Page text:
1984 – Master of Architecture, University of Washington
1978 – Bachelor of Science in Chemistry, University of Washington
1990 – Architect, State of Washington
2005 – present: Paul Lukes: Building Envelope Consulting Services
1989 – 2005: Building Envelope Consulting Services
1987 – 1989: Mithun Partners Architects
1983 – 1987: Van Horne & Van Horne Architects
1981 – 1989: Solarcraft Design & Construction
Zen of Brick: A comprehensive technical guide to brick veneer construction: 1996.
Relief From Post-Tensioned Headaches: Technical article on the behavior and design of post-tensioned concrete. Progressive Architecture Magazine, 1994.
Post-Tensioned Structures: Technical article on the behavior and design of post-tensioned concrete. Technical Advisor Magazine, 1993.
Building Envelope Design Guidelines: Technical guide for design of exterior envelope elements. Puget Power, 1992.
RELEVANT PERSONAL HISTORY
My history relates to construction and architecture for nearly all of my current 56 years. It includes deep personal immersion in architecture, hands-on construction experience extending over four decades to the present day, technical training in relevant arts and sciences, as well as a 30-year focus on building envelope integrity, as of 2011.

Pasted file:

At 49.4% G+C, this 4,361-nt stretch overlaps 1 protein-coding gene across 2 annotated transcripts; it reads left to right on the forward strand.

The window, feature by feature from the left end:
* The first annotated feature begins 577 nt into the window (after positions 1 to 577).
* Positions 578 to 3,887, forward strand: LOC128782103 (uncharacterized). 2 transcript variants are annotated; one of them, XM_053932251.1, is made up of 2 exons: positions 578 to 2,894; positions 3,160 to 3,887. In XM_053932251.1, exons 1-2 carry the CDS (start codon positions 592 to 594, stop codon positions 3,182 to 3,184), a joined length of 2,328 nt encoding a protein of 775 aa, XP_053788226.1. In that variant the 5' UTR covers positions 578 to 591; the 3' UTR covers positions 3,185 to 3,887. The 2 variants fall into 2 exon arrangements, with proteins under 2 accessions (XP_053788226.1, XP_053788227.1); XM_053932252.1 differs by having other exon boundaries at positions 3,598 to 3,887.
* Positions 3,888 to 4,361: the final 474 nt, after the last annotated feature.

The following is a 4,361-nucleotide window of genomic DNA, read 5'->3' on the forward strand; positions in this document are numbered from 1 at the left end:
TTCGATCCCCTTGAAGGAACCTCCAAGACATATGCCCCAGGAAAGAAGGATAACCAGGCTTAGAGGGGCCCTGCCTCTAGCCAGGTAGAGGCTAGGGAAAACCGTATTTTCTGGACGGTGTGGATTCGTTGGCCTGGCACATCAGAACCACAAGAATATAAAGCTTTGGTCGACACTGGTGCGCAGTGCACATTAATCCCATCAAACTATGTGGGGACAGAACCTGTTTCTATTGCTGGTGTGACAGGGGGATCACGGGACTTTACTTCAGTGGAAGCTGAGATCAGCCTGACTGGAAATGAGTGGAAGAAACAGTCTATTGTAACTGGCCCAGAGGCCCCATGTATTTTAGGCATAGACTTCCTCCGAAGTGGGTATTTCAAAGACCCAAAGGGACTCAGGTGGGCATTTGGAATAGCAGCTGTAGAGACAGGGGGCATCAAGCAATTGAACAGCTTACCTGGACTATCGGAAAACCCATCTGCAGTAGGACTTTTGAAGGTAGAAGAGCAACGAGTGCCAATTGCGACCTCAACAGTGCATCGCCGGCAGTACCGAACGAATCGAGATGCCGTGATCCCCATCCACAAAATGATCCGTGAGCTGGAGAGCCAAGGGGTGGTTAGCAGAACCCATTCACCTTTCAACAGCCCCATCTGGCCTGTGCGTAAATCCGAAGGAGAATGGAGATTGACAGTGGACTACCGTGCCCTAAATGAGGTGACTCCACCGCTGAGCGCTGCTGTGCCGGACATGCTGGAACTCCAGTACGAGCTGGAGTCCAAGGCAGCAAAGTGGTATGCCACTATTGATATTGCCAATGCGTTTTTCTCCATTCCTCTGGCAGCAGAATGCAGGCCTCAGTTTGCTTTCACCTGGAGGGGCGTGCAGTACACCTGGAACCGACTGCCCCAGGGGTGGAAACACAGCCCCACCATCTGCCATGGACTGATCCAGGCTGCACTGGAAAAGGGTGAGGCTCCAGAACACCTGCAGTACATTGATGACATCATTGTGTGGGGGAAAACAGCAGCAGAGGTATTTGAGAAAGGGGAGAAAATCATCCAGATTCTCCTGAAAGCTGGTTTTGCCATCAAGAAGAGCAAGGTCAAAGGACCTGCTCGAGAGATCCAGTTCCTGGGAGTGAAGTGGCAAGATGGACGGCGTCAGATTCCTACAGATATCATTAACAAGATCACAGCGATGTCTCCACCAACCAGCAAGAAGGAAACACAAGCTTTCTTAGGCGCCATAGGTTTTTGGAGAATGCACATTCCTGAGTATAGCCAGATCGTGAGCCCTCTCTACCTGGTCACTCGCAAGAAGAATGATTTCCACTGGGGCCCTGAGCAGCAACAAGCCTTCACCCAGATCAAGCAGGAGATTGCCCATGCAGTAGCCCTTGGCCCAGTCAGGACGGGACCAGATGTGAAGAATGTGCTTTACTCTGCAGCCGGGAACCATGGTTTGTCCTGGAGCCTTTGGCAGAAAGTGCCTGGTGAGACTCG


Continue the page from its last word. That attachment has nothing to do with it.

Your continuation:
Without a doubt, my architectural roots are founded in my childhood in Prague, in the Czech Republic, where I spent the first 12 years of my life. It was here, in a beautiful, ancient city filled with hundreds of buildings dating back 600 years, even some approaching a thousand years of age, that my appreciation for fine architecture, craftsmanship, and long-lived construction, began.
Throughout this early childhood, I had the unique opportunity to observe how various materials weathered over the centuries in different exposures, thus beginning, quite unwittingly, my familiarization with material behavior and degradation patterns affecting various construction elements.
I felt deep gratitude for the wise development of my city by King Charles IV, whose gift traversed six centuries to enhance the early stages of my own life. To this day, this experience reflects in my professional approach, wherein I advocate that buildings, particularly institutional ones, be designed and constructed to provide useful life for centuries, rather than the 40-year life cycles used as a standard locally.
My architectural experience continued with formal training in architecture, a field in which I received a master’s degree from the University of Washington, after my initial bachelor’s degree in Chemistry. While still in architecture school, I designed, as well as in many cases constructed, various residential projects, including several new homes, in the greater Seattle area as well as southern Oregon.